Built in 1884, the Pigg Schoolhouse, located in Santa Fe, is rich in history. Owners, Mr. and Mrs. Charles Pigg have restored in the schoolhouse and furnished it as if still in use in the late 1800’s. Passionate about its history, Mrs. Gail Pigg tells stories of the Pigg Schoolhouse along with stories growing up in the Fly and Watervalley communities. Here are some of her stories.
The Pigg Schoolhouse was built in 1884, and it sit up there on Pigg Schoolhouse Road about a 1/4 mile down on the hill. My husband, Charles (Pigg), and I used to go up there and visit it on Sundays because his dad went to school in here. I found his dad’s initials carved on the front and the back of the building plus some more little boys’ initials too. They say that’s what they usually done was carve their initials on the front of the schoolhouse. And here are the initials (Mrs. Pigg points to the initials of Charles Pigg’s father). Charles tried to buy it from John Robert Skellington, who owned it, and he said no he didn’t want to sell. He said he was going to do something with the schoolhouse some day. It kept on and on.
It didn’t have a floor, the roof was gone, and no windows. The windows had been broken out. We couldn’t find the front door, and Mr. Skellington put a petition up inside the schoolhouse. I could not believe this, but my great Aunt lived in this building, John Robert tells me, for about 4 years. We was raised over at Water Valley, and she use to come over here and take care of sick folks and stay with them. When they got better she would go home. John Robert’s youngest brother came up there one Sunday when we were visiting the schoolhouse. He said “Charles, do you still want this building?” and Charles said “yes, but its not worth paying anything for it because all we can salvage was the outside”.
There is a blackboard that goes all the way around. You see, we saved every piece of that. We piled it out here in the field, and I would go out there everyday and find the blackboards. I found all of it. It didn’t have a ceiling, and it didn’t have a roof. It once had floors. The cows used to run through it. We have some of the original rocks that the school house set on. We saved the old square nails.
Thats Mr. Coleman and Ms. Essie Pigg (pointing to a picture inside the schoolhouse), they got married. They were married seventy something years before they passed away. They were 14 and 15 when they got married. We started putting pictures up of the kids that went to school in here, and as far as I can go back is 1904. I can’t find anymore pictures.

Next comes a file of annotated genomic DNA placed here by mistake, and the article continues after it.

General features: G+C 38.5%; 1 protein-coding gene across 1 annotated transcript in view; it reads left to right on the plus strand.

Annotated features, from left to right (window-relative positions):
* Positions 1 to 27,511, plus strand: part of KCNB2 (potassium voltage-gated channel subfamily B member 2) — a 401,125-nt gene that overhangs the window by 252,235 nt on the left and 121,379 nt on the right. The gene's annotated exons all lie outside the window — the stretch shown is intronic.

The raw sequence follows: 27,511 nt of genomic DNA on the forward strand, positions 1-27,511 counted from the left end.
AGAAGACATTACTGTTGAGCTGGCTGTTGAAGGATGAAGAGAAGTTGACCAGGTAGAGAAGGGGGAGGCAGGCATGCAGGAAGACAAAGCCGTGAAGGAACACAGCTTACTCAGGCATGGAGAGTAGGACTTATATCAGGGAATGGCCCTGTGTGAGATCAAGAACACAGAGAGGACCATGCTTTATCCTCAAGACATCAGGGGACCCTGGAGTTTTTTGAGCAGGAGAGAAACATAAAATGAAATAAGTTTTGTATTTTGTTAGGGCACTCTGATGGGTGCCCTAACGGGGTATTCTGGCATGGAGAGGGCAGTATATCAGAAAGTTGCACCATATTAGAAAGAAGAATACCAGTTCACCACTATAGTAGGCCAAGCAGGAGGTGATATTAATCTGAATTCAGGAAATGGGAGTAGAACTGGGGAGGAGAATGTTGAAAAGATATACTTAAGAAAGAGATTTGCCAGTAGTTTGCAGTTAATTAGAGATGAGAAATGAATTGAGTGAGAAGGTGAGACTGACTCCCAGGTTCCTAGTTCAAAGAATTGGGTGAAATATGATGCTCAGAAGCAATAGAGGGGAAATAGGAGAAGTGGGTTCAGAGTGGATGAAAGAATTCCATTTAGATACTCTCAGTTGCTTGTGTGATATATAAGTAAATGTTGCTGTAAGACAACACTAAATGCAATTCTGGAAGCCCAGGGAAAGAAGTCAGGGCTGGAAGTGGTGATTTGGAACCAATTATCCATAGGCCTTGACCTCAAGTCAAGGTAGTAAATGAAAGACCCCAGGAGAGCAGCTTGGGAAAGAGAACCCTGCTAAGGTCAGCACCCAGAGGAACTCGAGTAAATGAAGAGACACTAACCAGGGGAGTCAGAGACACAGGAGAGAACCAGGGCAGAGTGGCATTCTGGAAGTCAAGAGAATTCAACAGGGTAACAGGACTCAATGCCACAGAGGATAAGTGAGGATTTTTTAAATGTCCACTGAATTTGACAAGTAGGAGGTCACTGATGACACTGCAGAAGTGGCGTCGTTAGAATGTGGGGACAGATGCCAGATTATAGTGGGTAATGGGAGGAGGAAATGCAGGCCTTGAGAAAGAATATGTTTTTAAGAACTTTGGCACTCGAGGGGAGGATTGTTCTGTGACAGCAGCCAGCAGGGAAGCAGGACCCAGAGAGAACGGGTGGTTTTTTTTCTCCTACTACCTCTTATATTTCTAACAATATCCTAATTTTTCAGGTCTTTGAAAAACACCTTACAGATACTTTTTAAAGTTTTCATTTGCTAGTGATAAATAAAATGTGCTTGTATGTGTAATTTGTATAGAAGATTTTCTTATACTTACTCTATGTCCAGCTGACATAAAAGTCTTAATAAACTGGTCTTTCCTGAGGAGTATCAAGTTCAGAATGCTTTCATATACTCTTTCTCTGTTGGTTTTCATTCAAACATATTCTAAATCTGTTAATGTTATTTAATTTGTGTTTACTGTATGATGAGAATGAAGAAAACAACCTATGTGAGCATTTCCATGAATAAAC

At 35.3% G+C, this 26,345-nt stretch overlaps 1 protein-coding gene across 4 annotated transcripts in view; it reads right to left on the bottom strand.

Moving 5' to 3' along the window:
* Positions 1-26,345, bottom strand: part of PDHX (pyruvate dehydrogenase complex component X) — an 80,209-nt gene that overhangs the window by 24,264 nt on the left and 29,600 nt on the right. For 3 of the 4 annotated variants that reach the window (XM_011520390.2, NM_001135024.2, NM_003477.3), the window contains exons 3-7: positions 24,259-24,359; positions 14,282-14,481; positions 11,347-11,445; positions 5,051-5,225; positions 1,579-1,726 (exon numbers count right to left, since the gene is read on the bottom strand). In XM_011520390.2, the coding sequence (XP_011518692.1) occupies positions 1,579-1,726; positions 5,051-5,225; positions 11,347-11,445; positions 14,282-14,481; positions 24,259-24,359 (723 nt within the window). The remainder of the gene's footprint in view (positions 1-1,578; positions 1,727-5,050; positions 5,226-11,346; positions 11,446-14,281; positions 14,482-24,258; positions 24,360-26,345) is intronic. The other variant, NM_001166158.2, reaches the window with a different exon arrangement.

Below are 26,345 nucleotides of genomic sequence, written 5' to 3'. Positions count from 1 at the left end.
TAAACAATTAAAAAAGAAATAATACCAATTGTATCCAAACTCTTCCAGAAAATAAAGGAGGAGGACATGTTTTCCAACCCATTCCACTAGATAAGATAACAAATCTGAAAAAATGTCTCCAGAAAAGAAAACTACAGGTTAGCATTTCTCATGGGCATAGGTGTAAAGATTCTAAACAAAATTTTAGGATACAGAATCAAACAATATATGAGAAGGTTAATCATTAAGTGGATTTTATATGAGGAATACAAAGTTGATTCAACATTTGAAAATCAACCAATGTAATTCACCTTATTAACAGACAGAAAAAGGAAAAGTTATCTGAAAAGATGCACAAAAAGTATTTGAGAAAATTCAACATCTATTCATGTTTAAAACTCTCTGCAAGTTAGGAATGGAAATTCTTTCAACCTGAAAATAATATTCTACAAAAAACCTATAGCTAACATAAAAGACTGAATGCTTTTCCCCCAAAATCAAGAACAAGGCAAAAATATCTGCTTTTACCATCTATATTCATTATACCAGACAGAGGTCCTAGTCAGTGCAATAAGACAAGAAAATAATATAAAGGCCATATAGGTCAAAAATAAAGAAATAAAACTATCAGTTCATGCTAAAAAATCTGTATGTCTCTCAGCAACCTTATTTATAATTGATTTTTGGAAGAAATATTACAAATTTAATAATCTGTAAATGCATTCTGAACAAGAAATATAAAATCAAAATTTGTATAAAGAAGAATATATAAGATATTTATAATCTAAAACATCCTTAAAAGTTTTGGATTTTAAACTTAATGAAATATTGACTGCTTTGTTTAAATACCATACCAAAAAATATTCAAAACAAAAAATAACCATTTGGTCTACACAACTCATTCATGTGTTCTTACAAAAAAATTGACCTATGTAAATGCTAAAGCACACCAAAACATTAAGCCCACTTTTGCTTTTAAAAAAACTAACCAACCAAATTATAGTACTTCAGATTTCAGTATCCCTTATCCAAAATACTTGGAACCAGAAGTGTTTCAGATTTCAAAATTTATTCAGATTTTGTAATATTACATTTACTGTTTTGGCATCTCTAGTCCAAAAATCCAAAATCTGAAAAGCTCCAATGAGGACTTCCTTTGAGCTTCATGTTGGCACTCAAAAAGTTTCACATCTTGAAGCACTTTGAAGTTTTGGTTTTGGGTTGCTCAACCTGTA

We ran out of boards, and John Robert had an old house back on another farm and he told us to go up there and get some boards. We had to finish it off with black up there because we couldn’t find any more good ones just salvage. The outside walls are all the original and the blackboard. Marlin Arnold donated the windows to us, John Robert gave us the front door there and the stove over there. There are 3 pieces of the glass stove that was up there in the schoolhouse. Its the same brand as that one right there that Charles found. I know they didn’t have a drum oven; thats some of Charles’ doings. You could put food in there and heat it.
McGuffy’s Reader. Somebody brought us this edition of McGuffy’s Readers. A lady that went to school in here brought us this little program. She kept it all those years. She is still living.
I love this little building. Sometimes when I am mowing grass, and I get hot and want something to drink. I just come in here and think about the little kids running through here with their knickers on. Mr. DeBoise come and presented us with the Tennessee Seal there which we are proud of it.
When the kids went to school here they had to put water in a bucket. So I put a bucket out here with this wood box. The kids here were all neighbors. They could walk or ride a pony to school.
John Roberts said that most of the teenage boys would leave school in the afternoon. One or two of them would come early in the morning and get the fire started. He said if you went by where the schoolhouse originally was that there would be a big pile of corn cobs. He said most of them brought corn to school in their little lunch pales. Charles bought these chairs on the side of the road; the Board of Education was having a sale. Tony Sewell, who owns Oates and Nickels Funeral Home in Columbia, he brought us those 3 chairs right there. But those two came out of Theta Elementary School, and Charles bought that one down at Lewisburg one day at a yard sale. The double desk.
There was nothing left in the building when we got it. I used to try to find the old door knob. It used to be an old white porcelain knob, and I imagine people went up there and got some things you know. I don’t know what was in the schoolhouse before we bought it. Charles used to say he would give anything to restore this building. I didn’t think we would ever get it done. He got this construction group down at Mount Pleasant and they came and put the floor down, stood the walls up, and put the roof on. All you could see was the ground. Some of us finished the inside. Charles, Arnold, and I helped on some.